PRESIDENT Trump, in his latest speech on restarting the Afghan war, made it clear he is not just interested in ‘killing terrorists’.
He insisted: ‘We are going to participate in economic development to help defray the cost of this war to us,’ proposing that India joins the US in robbing the Afghans of their natural resources and, no doubt, sending some of the loot back home to try to keep the US workers quiet.
This task has now been handed over to the generals who are at the centre of the Trump regime. Meanwhile, US Vice President Mike Pence has taken over where Trump left off. He has just pledged that the United States will not allow the ‘collapse of Venezuela’ and will use ‘economic and diplomatic power’ to restore ‘democracy’ in the South American nation.
However, everybody knows that with millions of Venezuelan workers and youth supporting the left military regime of President Maduro, more will be needed than ‘pro-democracy’ phrases. Pence continued: ‘The collapse of Venezuela will endanger all who call the Western Hemisphere home. We cannot and will not let that happen.’
What he means is that if the US does not take full advantage of the fall in oil prices that has undermined and weakened the Venezuelan government, and take decisive action in a situation where the right wing opposition is still not powerful enough to overthrow Maduro, the US ruling class could well rue the missed opportunity, and pay a huge political price throughout Latin America as Venezuela recovers, and the regime is seen to have successfully defied the US.
In fact, the US Vice President’s comments come days after Trump told reporters a ‘military operation, a military option, is certainly something we could pursue’ in Venezuela.
It has gigantic oil resources that the US ruling class is desperate to get its hands on, and to use some of it, no doubt, to try to buy off the US working class at home. UN Secretary General Antonio Guterres has responded to the Trump-Pence threats by stating that Latin American countries must be safeguarded from foreign intervention.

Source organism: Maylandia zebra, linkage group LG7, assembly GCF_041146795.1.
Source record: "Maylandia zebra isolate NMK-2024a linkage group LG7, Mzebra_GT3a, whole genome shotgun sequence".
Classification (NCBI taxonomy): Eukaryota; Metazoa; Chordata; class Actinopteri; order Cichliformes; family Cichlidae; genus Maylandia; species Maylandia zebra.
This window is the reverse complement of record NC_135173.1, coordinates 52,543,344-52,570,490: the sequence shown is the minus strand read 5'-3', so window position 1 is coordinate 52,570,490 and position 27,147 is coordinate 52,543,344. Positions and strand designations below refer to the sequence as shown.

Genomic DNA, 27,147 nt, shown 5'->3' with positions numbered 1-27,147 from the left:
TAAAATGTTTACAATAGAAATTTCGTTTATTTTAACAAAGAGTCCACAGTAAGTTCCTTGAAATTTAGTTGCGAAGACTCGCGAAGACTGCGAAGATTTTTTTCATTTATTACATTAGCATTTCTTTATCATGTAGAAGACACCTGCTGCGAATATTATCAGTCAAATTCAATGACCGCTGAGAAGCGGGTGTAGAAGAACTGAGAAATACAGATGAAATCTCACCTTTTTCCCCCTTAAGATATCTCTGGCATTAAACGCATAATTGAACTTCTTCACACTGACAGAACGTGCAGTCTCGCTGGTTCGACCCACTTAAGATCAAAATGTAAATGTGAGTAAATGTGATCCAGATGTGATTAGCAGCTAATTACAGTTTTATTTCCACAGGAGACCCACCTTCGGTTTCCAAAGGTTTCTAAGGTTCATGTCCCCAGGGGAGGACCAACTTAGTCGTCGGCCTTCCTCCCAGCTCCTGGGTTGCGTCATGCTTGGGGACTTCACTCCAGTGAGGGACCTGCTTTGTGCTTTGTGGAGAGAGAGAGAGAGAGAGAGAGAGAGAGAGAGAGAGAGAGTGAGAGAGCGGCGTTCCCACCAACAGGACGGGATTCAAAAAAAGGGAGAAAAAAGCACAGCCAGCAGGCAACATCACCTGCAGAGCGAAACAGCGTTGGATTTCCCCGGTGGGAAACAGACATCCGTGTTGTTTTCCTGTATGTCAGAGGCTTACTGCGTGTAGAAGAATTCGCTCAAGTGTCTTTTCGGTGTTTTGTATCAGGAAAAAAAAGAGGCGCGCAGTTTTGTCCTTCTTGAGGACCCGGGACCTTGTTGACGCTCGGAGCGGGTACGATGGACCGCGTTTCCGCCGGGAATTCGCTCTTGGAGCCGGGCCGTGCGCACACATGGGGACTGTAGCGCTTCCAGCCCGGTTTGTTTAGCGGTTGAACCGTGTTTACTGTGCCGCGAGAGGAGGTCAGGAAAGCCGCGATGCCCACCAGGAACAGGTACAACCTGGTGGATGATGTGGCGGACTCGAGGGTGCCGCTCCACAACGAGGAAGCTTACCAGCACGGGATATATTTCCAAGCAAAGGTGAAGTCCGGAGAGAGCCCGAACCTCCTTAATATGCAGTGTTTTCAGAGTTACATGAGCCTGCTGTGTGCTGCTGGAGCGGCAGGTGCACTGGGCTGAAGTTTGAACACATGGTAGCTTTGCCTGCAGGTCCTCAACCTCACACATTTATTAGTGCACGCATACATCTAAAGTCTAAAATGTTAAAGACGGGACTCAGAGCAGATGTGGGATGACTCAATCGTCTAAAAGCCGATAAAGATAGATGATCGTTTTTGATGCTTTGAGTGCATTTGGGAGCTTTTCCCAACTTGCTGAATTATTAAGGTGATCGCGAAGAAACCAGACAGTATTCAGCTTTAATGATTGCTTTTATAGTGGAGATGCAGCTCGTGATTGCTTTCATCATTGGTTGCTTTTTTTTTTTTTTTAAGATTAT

He means that after a Venezuela intervention the whole of South America would be fair game for the US. In fact, Maduro has responded defiantly to the US threats, saying that America will experience 15 times as many difficulties as it suffered in the Vietnam War if it attacks his country.
Venezuela has been reeling from unrest for several months in a crisis caused by shortages of food, medicine and hyperinflation, caused by the oil collapse. Pence, on Wednesday, blamed President Maduro for Venezuela’s woes, arguing he has taken the oil-rich country on a path from ‘prosperity to poverty’.
With the US ruling class split and divided, with US workers saying that American capitalism has betrayed them and sold their jobs, and with street battles between neo-fascists and US workers and youth taking place in the streets of US cities, Pence has the cheek to lecture Venezuela on democracy.
‘This is not the fate the Venezuelan people have chosen. No free people has ever chosen to walk the path from prosperity to poverty,’ he said. Venezuela has gone in the opposite direction – toward dictatorship, not democracy, toward oppression, not freedom,’ he continued.
Pence is actually describing the path that the US ruling class is taking both at home and abroad under the Trump-Pence regime. The fact of the matter is that the US ruling class is being forced to attempt the pillaging of the planet to try to keep the peace at home.
In fact, the opposite will happen. There will be a massive opposition to any attack by US imperialism on Venezuela, and millions of workers will take to the streets of the US and the world in defence of the people of Venezuela.
It is capitalism and imperialism that is taking the entire world from prosperity to the most acute poverty. There is only one way out of this crisis. This is through the organisation of the victory of the worldwide socialist revolution to replace capitalism and imperialism with worldwide socialism.